Amendment II United States Constitution
“A well regulated militia being necessary to the security of a free State, the right of the People to keep and bear arms shall not be infringed.”
“All laws which are repugnant to the Constitution are null and void.” Marbury vs. Madison 5 US (2 Cranch) 137, 174, 176, (1803)
The United States Constitution is the supreme law of the land.
Militias are not in favor of having another revolution in America. We are for restoring a literal interpretation of the United States Constitution as the founding fathers intended with a strong emphasis on the bill of rights, states rights, and a limited federal government. Militias are not illegal. Militias are not anti-government. Militias are authorized by the US Constitution.
U.S. Constitution; Article IV, Section. 4.
The United States shall guarantee to every State in this Union a Republican Form of Government, and shall protect each of them against Invasion; and on Application of the Legislature, or of the Executive (when the Legislature cannot be convened), against domestic Violence.
Invasion = The most common and accepted definition is that of an army entering a foreign country for reasons of conquest. A lesser known or secondary definition is a situation in which large numbers arrive together. A situation in which a large number of people or things come to a place at the same time, especially in an annoying way.
Defend the Constitution!
The following article courtesy of Sigmund VonWelf at p2t2solutions.com
No Militia, Means More Intrusive Law Enforcement
Our Framers didn’t envision a free state with the current level of government control.
The Second Amendment to the United States Constitution reads, “A well regulated Militia, being necessary to the security of a free State, the right of the people to keep and bear Arms, shall not be infringed.”
For a while, some argued that the so-called “prefatory clause” — “A well regulated Militia, being necessary to the security of a free State” — somehow limited the “right of the people” to something having to do with a militia. In its recent opinions of District of Columbia v. Heller and McDonald v. Chicago, the Supreme Court has made clear that the Second Amendment does recognize a right of individuals to own guns, and that that right is in no way dependent upon membership in a militia. That seems to me to be entirely correct.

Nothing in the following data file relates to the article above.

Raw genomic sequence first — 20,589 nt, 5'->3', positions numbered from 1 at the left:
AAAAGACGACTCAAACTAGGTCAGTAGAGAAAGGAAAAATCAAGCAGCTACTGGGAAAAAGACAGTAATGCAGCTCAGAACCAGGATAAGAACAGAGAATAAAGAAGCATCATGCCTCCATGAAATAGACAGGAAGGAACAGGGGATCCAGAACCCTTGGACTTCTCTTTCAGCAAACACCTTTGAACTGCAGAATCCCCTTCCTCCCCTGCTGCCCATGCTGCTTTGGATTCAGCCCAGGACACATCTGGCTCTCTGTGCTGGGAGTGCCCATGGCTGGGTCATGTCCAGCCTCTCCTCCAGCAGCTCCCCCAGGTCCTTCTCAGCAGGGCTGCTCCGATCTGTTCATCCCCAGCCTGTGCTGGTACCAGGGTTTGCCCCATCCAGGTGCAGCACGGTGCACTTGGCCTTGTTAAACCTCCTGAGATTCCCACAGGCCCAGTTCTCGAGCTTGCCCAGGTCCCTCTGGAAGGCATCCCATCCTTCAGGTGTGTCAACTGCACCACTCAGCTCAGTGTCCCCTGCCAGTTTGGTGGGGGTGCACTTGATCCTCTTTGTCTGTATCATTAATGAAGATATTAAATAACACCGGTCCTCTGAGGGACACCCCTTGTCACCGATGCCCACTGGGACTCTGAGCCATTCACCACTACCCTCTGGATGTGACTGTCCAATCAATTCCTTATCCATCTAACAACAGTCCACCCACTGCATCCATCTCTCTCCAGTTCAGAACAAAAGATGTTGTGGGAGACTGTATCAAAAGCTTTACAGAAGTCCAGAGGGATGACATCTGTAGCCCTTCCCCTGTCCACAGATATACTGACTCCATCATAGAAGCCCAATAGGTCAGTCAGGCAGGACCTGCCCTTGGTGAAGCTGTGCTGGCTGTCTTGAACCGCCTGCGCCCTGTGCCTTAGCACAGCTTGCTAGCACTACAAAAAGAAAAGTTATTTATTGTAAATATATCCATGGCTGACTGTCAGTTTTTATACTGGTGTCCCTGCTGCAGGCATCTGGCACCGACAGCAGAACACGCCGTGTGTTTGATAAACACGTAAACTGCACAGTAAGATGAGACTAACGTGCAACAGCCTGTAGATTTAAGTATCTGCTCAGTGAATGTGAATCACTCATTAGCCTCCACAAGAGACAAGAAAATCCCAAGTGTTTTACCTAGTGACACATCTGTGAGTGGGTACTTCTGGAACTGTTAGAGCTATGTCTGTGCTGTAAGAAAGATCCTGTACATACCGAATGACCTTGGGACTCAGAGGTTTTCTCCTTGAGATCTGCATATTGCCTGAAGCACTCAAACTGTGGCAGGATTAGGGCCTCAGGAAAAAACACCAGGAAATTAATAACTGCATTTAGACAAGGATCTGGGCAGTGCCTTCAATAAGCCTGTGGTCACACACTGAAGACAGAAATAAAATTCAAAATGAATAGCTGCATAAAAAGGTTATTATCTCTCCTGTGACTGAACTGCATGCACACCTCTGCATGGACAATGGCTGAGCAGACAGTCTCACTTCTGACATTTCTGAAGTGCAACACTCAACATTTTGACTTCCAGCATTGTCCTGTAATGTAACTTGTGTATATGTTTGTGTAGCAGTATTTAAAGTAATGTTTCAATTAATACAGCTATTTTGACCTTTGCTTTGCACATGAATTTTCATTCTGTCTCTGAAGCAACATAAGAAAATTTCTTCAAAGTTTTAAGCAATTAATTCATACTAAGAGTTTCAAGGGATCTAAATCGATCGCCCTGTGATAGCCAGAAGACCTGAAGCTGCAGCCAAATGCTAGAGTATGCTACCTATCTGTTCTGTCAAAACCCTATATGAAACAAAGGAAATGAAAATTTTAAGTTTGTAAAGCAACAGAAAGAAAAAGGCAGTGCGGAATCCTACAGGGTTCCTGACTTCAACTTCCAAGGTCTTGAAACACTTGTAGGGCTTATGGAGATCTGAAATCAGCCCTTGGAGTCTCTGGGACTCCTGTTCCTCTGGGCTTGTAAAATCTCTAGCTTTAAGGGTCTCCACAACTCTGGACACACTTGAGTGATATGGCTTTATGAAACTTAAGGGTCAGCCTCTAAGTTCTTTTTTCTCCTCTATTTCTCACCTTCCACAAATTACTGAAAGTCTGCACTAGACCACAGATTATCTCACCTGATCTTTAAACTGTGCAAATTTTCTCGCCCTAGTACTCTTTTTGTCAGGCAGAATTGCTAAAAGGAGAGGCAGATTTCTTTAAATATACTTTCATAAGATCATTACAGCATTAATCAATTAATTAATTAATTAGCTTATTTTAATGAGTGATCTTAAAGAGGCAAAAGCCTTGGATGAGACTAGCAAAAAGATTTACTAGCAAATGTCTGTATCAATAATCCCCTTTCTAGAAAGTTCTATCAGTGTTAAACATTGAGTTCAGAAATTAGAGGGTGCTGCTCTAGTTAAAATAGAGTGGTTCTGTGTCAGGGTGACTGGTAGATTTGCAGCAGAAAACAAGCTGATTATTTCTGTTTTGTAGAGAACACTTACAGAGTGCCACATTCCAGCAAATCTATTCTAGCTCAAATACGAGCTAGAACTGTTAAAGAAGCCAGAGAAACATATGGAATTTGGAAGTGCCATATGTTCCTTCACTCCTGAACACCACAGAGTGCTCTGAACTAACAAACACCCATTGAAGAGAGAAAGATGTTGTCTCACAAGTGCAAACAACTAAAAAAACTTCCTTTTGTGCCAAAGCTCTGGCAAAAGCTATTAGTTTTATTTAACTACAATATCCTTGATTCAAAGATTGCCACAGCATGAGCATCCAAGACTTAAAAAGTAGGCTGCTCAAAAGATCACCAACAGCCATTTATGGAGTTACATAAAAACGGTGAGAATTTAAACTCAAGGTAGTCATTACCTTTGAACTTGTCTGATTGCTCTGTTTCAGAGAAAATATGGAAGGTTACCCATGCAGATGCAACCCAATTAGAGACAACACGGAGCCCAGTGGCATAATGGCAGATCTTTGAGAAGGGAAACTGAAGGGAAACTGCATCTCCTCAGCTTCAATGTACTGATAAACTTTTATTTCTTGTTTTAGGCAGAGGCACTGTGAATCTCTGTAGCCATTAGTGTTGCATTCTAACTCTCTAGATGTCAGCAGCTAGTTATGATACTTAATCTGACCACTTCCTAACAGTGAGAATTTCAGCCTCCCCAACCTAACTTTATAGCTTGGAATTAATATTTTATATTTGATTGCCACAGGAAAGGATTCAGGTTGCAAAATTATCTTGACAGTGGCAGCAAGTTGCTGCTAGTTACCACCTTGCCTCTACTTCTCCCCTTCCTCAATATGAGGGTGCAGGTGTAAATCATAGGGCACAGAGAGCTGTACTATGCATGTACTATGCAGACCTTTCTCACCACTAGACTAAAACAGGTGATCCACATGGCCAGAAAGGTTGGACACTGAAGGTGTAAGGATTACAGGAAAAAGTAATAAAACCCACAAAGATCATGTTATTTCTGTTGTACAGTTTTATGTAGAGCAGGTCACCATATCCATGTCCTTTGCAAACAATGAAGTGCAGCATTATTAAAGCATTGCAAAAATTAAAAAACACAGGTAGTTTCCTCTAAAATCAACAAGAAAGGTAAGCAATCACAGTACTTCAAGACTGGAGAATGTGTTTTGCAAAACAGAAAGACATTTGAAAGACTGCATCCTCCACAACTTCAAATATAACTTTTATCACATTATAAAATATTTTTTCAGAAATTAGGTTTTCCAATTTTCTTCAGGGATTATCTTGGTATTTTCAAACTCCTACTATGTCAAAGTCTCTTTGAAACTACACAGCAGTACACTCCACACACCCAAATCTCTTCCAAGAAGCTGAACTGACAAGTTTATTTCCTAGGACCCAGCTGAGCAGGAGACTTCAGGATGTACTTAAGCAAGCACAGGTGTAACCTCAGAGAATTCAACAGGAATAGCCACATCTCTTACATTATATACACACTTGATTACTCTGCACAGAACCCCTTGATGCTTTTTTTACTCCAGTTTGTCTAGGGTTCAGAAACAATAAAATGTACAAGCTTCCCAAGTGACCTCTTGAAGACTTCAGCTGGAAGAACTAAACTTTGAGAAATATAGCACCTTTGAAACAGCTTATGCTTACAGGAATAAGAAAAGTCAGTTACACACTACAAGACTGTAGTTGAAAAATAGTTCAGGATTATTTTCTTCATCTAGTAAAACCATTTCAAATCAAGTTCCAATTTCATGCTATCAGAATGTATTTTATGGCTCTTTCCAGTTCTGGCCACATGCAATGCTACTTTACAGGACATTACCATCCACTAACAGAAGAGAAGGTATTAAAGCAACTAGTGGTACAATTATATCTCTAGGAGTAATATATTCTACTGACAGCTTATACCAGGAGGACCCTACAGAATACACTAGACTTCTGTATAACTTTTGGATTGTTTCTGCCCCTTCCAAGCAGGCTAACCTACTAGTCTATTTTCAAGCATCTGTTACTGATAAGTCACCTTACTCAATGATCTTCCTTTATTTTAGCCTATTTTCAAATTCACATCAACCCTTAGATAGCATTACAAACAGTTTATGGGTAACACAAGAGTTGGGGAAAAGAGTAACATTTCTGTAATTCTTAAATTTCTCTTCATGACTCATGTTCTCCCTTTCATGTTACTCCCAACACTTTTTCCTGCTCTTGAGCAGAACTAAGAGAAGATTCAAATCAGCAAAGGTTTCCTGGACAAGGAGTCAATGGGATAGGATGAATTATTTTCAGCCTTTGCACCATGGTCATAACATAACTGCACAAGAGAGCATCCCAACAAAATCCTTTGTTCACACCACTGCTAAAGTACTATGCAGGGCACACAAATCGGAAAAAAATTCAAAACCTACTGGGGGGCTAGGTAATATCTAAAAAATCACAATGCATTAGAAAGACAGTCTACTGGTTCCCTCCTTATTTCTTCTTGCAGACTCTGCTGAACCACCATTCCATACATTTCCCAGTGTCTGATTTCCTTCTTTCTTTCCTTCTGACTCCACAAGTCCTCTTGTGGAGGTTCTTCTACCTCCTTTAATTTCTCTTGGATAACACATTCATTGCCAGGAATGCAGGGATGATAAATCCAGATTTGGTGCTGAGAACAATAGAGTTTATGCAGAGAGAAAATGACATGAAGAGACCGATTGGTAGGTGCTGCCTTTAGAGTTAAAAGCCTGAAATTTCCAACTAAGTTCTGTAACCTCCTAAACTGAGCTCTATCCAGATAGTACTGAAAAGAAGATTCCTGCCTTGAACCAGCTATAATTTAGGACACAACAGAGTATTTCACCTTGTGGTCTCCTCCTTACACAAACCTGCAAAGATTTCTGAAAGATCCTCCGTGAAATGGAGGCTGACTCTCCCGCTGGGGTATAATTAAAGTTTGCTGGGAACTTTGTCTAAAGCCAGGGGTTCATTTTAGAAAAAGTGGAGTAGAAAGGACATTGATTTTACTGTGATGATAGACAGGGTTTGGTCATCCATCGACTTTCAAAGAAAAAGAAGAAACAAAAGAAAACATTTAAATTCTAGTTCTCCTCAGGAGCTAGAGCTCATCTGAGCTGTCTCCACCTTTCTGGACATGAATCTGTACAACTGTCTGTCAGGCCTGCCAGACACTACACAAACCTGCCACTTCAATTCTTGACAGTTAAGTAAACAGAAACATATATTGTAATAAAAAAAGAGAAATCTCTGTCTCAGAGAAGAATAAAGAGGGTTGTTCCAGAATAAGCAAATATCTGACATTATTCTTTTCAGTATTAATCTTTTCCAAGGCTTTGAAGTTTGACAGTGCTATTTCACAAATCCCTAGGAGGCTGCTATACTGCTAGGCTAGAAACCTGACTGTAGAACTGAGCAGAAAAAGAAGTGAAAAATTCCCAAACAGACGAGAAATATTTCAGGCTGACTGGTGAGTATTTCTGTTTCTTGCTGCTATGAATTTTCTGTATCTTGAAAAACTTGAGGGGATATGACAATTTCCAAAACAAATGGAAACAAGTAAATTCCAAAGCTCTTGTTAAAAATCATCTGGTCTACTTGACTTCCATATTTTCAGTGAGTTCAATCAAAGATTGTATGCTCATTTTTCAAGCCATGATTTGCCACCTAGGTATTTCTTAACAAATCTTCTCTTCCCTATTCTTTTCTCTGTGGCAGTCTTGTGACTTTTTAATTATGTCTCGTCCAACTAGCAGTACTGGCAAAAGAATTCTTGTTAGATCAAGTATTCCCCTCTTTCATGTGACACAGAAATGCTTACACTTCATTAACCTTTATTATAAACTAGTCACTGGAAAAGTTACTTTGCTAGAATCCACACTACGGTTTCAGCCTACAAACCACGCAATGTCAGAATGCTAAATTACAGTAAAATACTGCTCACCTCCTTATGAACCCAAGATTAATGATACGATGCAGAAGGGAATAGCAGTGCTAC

But there is still that language. If a well-regulated militia is necessary to the security of a free state, then where is ours? Because if a well-regulated militia is necessary to the security of a free state, it follows that a state lacking such a militia is either insecure, or unfree, or possibly both.
In the time of the Framers(Founding Forefathers), the militia was an armed body consisting of essentially the entire military-age male citizenry. Professional police not having been invented, the militia was the primary tool for enforcing the law in circumstances that went beyond the reach of the town constable, and it was also the primary source of defense against invasions and insurrection.
Calling out the militia thus meant calling out ordinary citizens, trained in military tactics (that’s the “well-regulated” part), bearing their own arms. The Framers — who had a deep and abiding fear of professional standing armies because of abuses by the British Crown — thought this safer. A professional standing army could turn on the people, placing its loyalty with its paymasters rather than with those it was supposed to protect. The militia, on the other hand, couldn’t betray the people because it was the people.